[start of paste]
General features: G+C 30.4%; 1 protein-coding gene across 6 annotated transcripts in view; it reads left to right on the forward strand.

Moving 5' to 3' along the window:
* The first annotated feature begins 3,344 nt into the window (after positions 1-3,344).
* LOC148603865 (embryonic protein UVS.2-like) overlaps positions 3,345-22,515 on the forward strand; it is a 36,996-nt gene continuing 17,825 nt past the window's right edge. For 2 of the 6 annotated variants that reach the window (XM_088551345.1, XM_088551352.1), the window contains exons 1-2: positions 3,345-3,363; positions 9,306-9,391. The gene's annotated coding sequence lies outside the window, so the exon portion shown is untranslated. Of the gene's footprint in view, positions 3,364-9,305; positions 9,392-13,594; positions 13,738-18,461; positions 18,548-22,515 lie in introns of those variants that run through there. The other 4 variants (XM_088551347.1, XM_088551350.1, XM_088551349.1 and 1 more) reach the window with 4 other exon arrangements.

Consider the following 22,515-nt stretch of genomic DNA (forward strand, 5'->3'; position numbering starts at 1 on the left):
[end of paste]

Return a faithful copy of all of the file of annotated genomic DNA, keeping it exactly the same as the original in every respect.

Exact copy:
General features: G+C 30.4%; 1 protein-coding gene across 6 annotated transcripts in view; it reads left to right on the forward strand.

Moving 5' to 3' along the window:
* The first annotated feature begins 3,344 nt into the window (after positions 1-3,344).
* LOC148603865 (embryonic protein UVS.2-like) overlaps positions 3,345-22,515 on the forward strand; it is a 36,996-nt gene continuing 17,825 nt past the window's right edge. For 2 of the 6 annotated variants that reach the window (XM_088551345.1, XM_088551352.1), the window contains exons 1-2: positions 3,345-3,363; positions 9,306-9,391. The gene's annotated coding sequence lies outside the window, so the exon portion shown is untranslated. Of the gene's footprint in view, positions 3,364-9,305; positions 9,392-13,594; positions 13,738-18,461; positions 18,548-22,515 lie in introns of those variants that run through there. The other 4 variants (XM_088551347.1, XM_088551350.1, XM_088551349.1 and 1 more) reach the window with 4 other exon arrangements.

Consider the following 22,515-nt stretch of genomic DNA (forward strand, 5'->3'; position numbering starts at 1 on the left):